This ship of shame, the Panama-flagged bulker Zeus 1, owned by Falcon Shipping Inc, can hardly be described as a rust bucket, her keel was laid as recently as 2007, but she was, and perhaps still is, a death trap for the seafarers working on her.
She was detained for 15 days by Maritime New Zealand due to a long list of frightening shortfalls that would have doomed those aboard her in an emergency.
What sort of emergency? With significant contamination in the galley exhaust trunking creating a risk of fire, perhaps assisted by a busted fuel oil quick closing valve, let’s look at that first. The official record says ‘Demonstrated fire drills not to the required standard”. Hardly surprising since manufacturer’s stickers were still on the facemasks, suggesting that fire drills were few and far between.
A fire, or a rescue from an enclosed space, will usually involve using SCBA, which means air bottles that actually fit the equipment. On Zeus 1 the spare SCBA bottles did not fit the equipment.
So, the fire is now out of control, the GMDSS has failed because there was no emergency power for it, and it’s time to abandon ship. “Demonstrated abandon ship drill not to required standard,” says the Maritime New Zealand report. Perhaps there wasn’t much need for an effective abandon ship drill anyway because the freefall lifeboat wasn’t available for immediate deployment, it was still attached to its lifting bridle.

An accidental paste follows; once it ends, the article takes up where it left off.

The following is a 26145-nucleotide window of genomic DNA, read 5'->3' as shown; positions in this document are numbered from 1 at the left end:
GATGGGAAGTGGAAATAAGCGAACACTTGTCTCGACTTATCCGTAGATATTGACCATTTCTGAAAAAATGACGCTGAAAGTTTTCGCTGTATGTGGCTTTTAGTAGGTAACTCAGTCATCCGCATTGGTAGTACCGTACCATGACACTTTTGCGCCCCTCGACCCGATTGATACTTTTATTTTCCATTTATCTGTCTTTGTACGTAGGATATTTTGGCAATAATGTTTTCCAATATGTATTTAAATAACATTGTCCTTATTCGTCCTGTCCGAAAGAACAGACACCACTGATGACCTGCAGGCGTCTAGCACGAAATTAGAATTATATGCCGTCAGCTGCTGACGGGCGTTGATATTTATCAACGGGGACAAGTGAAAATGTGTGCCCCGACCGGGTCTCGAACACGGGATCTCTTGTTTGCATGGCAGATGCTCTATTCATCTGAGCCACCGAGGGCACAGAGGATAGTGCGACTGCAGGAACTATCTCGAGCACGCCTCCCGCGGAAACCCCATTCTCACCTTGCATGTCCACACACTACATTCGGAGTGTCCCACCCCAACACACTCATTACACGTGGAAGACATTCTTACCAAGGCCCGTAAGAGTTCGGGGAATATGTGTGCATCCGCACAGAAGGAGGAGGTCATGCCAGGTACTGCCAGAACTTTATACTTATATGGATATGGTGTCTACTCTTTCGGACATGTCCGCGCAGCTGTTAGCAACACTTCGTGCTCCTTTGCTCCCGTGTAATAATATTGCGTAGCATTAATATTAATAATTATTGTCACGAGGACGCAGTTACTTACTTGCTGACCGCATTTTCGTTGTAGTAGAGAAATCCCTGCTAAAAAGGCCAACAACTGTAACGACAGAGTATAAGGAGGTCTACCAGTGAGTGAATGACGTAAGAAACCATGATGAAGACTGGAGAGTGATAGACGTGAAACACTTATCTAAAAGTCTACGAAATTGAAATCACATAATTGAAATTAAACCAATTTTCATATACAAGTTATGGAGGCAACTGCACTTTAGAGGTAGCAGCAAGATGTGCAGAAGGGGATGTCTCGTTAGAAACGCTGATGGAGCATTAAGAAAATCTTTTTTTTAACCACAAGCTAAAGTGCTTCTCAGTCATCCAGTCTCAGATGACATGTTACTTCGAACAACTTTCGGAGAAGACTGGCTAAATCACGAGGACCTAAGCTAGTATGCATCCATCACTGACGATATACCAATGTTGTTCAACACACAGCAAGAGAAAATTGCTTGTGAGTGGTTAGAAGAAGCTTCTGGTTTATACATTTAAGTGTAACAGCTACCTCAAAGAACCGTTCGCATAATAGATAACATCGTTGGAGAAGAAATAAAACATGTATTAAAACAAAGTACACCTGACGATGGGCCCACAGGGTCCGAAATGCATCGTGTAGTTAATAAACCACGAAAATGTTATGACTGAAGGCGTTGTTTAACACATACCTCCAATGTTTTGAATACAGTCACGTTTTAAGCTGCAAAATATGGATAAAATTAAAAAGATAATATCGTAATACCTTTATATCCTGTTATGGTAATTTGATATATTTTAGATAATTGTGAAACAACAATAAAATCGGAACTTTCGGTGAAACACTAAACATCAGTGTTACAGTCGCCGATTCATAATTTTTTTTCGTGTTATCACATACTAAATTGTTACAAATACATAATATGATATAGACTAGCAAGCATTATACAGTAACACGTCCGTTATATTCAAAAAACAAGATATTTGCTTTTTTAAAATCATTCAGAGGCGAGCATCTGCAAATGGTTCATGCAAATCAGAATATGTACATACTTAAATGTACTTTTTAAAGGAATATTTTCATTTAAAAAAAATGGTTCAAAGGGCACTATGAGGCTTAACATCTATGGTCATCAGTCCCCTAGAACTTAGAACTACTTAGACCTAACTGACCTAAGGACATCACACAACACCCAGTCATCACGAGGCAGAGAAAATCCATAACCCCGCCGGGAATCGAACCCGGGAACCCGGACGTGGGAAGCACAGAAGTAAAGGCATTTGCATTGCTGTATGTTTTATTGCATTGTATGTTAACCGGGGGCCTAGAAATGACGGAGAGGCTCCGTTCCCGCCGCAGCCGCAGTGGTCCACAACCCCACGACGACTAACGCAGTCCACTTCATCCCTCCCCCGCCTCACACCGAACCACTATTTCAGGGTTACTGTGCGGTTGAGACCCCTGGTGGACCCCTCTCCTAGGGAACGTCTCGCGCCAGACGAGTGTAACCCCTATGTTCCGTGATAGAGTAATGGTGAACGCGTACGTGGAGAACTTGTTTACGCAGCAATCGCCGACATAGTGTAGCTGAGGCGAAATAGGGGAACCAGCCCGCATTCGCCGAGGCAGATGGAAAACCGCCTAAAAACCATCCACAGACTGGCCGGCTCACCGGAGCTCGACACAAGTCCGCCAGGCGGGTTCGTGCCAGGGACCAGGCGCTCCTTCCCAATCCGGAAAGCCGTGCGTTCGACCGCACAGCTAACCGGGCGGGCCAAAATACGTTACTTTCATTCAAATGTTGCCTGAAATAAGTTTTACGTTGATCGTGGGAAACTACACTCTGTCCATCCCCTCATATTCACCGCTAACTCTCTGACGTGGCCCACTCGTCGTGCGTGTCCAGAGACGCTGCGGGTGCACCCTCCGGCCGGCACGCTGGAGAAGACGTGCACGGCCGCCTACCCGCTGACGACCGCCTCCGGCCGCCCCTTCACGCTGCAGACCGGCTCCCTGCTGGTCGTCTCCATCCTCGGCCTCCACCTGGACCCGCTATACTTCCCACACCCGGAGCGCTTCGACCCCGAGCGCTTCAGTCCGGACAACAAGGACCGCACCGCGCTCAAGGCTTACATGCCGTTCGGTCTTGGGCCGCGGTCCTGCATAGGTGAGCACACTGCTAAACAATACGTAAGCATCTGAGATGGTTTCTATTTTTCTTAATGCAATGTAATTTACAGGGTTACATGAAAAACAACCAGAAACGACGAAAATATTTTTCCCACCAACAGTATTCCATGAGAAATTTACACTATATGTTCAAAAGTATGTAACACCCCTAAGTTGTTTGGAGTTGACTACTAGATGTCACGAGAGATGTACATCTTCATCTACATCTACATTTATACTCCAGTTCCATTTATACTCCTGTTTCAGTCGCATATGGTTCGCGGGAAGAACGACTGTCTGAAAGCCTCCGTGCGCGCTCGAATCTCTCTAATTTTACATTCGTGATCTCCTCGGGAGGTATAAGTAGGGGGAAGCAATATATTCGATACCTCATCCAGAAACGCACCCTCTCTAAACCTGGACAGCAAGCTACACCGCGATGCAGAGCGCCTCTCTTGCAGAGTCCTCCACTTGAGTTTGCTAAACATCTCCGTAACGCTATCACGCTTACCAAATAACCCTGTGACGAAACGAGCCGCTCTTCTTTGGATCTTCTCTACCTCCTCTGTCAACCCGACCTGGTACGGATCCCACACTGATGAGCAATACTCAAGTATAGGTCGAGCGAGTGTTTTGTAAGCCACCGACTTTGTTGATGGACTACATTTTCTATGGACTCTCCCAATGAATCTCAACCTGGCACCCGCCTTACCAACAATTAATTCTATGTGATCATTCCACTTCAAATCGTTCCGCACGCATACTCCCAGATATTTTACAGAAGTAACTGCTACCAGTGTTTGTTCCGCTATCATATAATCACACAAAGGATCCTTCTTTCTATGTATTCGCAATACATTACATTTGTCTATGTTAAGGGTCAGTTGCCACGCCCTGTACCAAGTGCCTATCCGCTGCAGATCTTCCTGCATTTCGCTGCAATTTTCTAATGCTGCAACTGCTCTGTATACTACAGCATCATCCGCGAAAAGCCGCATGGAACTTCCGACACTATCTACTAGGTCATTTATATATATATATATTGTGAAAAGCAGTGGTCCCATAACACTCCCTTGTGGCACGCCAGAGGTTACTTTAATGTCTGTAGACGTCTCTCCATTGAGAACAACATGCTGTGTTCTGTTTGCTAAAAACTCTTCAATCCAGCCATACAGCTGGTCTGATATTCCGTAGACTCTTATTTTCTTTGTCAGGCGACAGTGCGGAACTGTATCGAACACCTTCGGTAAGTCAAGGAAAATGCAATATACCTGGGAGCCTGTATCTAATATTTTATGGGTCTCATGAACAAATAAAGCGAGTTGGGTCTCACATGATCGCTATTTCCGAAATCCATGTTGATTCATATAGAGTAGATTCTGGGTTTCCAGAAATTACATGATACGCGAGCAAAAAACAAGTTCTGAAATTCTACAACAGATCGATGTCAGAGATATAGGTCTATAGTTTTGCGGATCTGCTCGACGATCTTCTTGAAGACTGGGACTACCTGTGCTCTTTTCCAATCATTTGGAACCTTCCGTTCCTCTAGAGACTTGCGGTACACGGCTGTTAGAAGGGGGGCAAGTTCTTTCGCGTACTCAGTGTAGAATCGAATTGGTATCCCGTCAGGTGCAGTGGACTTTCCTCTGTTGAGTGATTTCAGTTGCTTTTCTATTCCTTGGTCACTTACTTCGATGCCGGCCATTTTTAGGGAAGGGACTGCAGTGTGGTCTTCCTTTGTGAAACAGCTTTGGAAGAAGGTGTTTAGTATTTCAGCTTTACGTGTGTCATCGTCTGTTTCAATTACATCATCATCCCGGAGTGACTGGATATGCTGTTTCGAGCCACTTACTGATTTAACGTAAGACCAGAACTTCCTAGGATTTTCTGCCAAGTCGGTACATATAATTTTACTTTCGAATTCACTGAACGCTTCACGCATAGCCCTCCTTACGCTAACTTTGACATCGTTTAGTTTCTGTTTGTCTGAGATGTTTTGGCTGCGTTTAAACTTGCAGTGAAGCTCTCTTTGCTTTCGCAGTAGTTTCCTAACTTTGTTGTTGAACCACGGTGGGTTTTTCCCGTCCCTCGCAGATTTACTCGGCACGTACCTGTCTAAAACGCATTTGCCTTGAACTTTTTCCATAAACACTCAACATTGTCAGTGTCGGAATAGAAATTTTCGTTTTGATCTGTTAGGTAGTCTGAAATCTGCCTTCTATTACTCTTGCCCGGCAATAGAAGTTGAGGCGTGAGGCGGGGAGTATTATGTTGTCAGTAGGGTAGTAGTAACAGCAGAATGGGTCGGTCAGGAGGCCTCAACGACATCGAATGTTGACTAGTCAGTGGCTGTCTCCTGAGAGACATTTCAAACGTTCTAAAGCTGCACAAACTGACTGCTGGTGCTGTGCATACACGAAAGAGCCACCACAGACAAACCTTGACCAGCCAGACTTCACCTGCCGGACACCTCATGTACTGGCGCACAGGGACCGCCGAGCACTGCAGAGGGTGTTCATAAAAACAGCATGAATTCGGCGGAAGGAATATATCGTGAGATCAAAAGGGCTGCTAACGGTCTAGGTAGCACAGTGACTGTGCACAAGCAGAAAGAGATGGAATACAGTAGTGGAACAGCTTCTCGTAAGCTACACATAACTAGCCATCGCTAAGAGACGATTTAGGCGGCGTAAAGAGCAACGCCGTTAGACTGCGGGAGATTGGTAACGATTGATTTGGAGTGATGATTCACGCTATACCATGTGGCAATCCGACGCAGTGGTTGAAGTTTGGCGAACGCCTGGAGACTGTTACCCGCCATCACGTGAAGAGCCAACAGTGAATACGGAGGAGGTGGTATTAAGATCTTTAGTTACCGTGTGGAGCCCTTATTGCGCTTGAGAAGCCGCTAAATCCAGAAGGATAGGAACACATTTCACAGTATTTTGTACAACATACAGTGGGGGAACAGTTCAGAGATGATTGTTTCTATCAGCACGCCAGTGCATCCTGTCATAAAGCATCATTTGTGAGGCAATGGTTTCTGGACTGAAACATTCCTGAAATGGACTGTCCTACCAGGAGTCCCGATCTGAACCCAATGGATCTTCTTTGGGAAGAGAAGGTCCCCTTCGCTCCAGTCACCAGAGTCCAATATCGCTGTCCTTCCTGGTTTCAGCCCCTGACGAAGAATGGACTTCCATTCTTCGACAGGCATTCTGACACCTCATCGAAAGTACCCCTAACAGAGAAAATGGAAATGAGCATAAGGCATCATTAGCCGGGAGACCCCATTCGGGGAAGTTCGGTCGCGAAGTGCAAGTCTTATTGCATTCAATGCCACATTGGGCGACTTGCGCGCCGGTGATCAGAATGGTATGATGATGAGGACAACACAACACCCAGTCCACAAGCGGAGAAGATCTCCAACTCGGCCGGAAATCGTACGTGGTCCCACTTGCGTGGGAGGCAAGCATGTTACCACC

Maybe that doesn’t matter too much because the crew had not been trained to board the lifeboat and get strapped in safely – they wore lifejackets that meant the safety belts could not be used. A manned launch would have resulted, almost certainly, in death or injury.
Ah ha! the liferaft… oh-oh… no arrangement for boarding the forward liferaft.
Did we mention the unsanitary conditions onboard?
Communication would have been difficult. The master, chief officer and third officer were “unable to effectively communicate in English for bridge to bridge, bridge to pilot and bridge to shore communications.”
Not that they used the charts for much. They didn’t do much in the way of passage planning, in fact none at all for the previous two voyages.
“The execution of navigational practices required by the STCW Code are not being
complied with as evidenced by the number and nature of the deficiencies raised” says Maritime New Zealand with something of an understatement.
Implicitly, “the certificates of competency” of officers and crew were in order, a demonstration of just how little those bits of paper actually mean.